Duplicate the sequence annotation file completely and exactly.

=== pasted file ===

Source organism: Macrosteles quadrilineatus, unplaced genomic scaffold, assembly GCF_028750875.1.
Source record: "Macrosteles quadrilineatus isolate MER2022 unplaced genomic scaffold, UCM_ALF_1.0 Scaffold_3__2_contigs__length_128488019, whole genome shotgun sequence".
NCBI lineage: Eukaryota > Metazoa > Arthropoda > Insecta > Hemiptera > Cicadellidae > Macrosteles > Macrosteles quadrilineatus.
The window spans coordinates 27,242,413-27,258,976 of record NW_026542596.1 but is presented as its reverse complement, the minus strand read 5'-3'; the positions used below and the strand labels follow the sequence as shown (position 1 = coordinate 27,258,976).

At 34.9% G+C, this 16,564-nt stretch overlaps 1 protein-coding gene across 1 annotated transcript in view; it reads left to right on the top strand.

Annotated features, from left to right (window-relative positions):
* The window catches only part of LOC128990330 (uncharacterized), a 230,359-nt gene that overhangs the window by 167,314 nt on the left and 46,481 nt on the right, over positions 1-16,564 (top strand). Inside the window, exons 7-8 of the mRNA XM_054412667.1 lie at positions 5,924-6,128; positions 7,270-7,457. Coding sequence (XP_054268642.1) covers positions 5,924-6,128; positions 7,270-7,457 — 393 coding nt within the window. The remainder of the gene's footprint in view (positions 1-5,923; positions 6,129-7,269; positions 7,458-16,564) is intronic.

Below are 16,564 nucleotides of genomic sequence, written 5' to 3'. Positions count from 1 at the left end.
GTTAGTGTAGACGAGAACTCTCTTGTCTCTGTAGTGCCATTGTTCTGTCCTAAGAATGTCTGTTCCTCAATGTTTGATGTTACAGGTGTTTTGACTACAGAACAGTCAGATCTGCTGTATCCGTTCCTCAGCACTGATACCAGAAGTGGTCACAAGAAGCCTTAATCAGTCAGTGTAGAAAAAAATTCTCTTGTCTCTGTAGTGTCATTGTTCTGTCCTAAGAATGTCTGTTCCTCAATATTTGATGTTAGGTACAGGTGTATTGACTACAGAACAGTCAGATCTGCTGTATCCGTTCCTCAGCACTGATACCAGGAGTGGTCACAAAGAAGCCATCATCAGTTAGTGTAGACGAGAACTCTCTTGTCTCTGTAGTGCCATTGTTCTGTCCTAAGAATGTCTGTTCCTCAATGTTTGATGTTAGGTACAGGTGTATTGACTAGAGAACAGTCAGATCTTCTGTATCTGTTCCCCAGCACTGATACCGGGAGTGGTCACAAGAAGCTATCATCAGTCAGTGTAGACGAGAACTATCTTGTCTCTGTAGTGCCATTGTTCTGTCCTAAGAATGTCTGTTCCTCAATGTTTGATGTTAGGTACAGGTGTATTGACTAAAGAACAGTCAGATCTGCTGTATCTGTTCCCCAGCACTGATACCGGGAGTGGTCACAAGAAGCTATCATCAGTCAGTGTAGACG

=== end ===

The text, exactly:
Source organism: Macrosteles quadrilineatus, unplaced genomic scaffold, assembly GCF_028750875.1.
Source record: "Macrosteles quadrilineatus isolate MER2022 unplaced genomic scaffold, UCM_ALF_1.0 Scaffold_3__2_contigs__length_128488019, whole genome shotgun sequence".
NCBI lineage: Eukaryota > Metazoa > Arthropoda > Insecta > Hemiptera > Cicadellidae > Macrosteles > Macrosteles quadrilineatus.
The window spans coordinates 27,242,413-27,258,976 of record NW_026542596.1 but is presented as its reverse complement, the minus strand read 5'-3'; the positions used below and the strand labels follow the sequence as shown (position 1 = coordinate 27,258,976).

At 34.9% G+C, this 16,564-nt stretch overlaps 1 protein-coding gene across 1 annotated transcript in view; it reads left to right on the top strand.

Annotated features, from left to right (window-relative positions):
* The window catches only part of LOC128990330 (uncharacterized), a 230,359-nt gene that overhangs the window by 167,314 nt on the left and 46,481 nt on the right, over positions 1-16,564 (top strand). Inside the window, exons 7-8 of the mRNA XM_054412667.1 lie at positions 5,924-6,128; positions 7,270-7,457. Coding sequence (XP_054268642.1) covers positions 5,924-6,128; positions 7,270-7,457 — 393 coding nt within the window. The remainder of the gene's footprint in view (positions 1-5,923; positions 6,129-7,269; positions 7,458-16,564) is intronic.

Below are 16,564 nucleotides of genomic sequence, written 5' to 3'. Positions count from 1 at the left end.
GTTAGTGTAGACGAGAACTCTCTTGTCTCTGTAGTGCCATTGTTCTGTCCTAAGAATGTCTGTTCCTCAATGTTTGATGTTACAGGTGTTTTGACTACAGAACAGTCAGATCTGCTGTATCCGTTCCTCAGCACTGATACCAGAAGTGGTCACAAGAAGCCTTAATCAGTCAGTGTAGAAAAAAATTCTCTTGTCTCTGTAGTGTCATTGTTCTGTCCTAAGAATGTCTGTTCCTCAATATTTGATGTTAGGTACAGGTGTATTGACTACAGAACAGTCAGATCTGCTGTATCCGTTCCTCAGCACTGATACCAGGAGTGGTCACAAAGAAGCCATCATCAGTTAGTGTAGACGAGAACTCTCTTGTCTCTGTAGTGCCATTGTTCTGTCCTAAGAATGTCTGTTCCTCAATGTTTGATGTTAGGTACAGGTGTATTGACTAGAGAACAGTCAGATCTTCTGTATCTGTTCCCCAGCACTGATACCGGGAGTGGTCACAAGAAGCTATCATCAGTCAGTGTAGACGAGAACTATCTTGTCTCTGTAGTGCCATTGTTCTGTCCTAAGAATGTCTGTTCCTCAATGTTTGATGTTAGGTACAGGTGTATTGACTAAAGAACAGTCAGATCTGCTGTATCTGTTCCCCAGCACTGATACCGGGAGTGGTCACAAGAAGCTATCATCAGTCAGTGTAGACG